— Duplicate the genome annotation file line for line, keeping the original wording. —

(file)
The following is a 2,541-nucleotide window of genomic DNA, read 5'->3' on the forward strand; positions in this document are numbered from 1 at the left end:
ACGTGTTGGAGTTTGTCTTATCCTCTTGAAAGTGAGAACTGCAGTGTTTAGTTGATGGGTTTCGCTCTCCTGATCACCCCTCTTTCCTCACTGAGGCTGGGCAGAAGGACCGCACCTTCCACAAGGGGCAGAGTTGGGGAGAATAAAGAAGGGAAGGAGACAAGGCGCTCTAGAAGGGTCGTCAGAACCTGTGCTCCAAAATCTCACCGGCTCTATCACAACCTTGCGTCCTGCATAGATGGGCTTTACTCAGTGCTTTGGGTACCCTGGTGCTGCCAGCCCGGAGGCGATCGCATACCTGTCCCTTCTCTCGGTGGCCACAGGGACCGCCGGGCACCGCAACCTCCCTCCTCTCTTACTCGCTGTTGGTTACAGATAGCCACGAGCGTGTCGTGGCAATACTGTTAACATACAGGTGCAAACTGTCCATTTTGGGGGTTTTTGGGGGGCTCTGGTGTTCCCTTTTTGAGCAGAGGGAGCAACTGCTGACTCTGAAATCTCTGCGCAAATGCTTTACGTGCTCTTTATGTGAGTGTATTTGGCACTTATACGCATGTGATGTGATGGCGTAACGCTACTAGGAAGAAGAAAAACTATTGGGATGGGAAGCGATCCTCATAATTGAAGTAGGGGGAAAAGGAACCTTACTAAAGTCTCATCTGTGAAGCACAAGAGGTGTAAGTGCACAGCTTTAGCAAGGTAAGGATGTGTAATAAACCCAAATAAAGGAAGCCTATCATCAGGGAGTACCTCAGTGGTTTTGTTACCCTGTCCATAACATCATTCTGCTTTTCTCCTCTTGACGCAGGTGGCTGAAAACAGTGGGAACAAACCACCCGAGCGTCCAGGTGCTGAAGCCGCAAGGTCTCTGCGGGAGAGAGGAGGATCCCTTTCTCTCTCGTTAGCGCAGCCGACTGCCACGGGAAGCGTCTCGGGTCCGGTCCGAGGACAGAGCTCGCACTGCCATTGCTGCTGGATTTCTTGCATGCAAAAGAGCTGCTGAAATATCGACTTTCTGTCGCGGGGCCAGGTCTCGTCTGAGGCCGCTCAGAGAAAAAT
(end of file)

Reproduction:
The following is a 2,541-nucleotide window of genomic DNA, read 5'->3' on the forward strand; positions in this document are numbered from 1 at the left end:
ACGTGTTGGAGTTTGTCTTATCCTCTTGAAAGTGAGAACTGCAGTGTTTAGTTGATGGGTTTCGCTCTCCTGATCACCCCTCTTTCCTCACTGAGGCTGGGCAGAAGGACCGCACCTTCCACAAGGGGCAGAGTTGGGGAGAATAAAGAAGGGAAGGAGACAAGGCGCTCTAGAAGGGTCGTCAGAACCTGTGCTCCAAAATCTCACCGGCTCTATCACAACCTTGCGTCCTGCATAGATGGGCTTTACTCAGTGCTTTGGGTACCCTGGTGCTGCCAGCCCGGAGGCGATCGCATACCTGTCCCTTCTCTCGGTGGCCACAGGGACCGCCGGGCACCGCAACCTCCCTCCTCTCTTACTCGCTGTTGGTTACAGATAGCCACGAGCGTGTCGTGGCAATACTGTTAACATACAGGTGCAAACTGTCCATTTTGGGGGTTTTTGGGGGGCTCTGGTGTTCCCTTTTTGAGCAGAGGGAGCAACTGCTGACTCTGAAATCTCTGCGCAAATGCTTTACGTGCTCTTTATGTGAGTGTATTTGGCACTTATACGCATGTGATGTGATGGCGTAACGCTACTAGGAAGAAGAAAAACTATTGGGATGGGAAGCGATCCTCATAATTGAAGTAGGGGGAAAAGGAACCTTACTAAAGTCTCATCTGTGAAGCACAAGAGGTGTAAGTGCACAGCTTTAGCAAGGTAAGGATGTGTAATAAACCCAAATAAAGGAAGCCTATCATCAGGGAGTACCTCAGTGGTTTTGTTACCCTGTCCATAACATCATTCTGCTTTTCTCCTCTTGACGCAGGTGGCTGAAAACAGTGGGAACAAACCACCCGAGCGTCCAGGTGCTGAAGCCGCAAGGTCTCTGCGGGAGAGAGGAGGATCCCTTTCTCTCTCGTTAGCGCAGCCGACTGCCACGGGAAGCGTCTCGGGTCCGGTCCGAGGACAGAGCTCGCACTGCCATTGCTGCTGGATTTCTTGCATGCAAAAGAGCTGCTGAAATATCGACTTTCTGTCGCGGGGCCAGGTCTCGTCTGAGGCCGCTCAGAGAAAAAT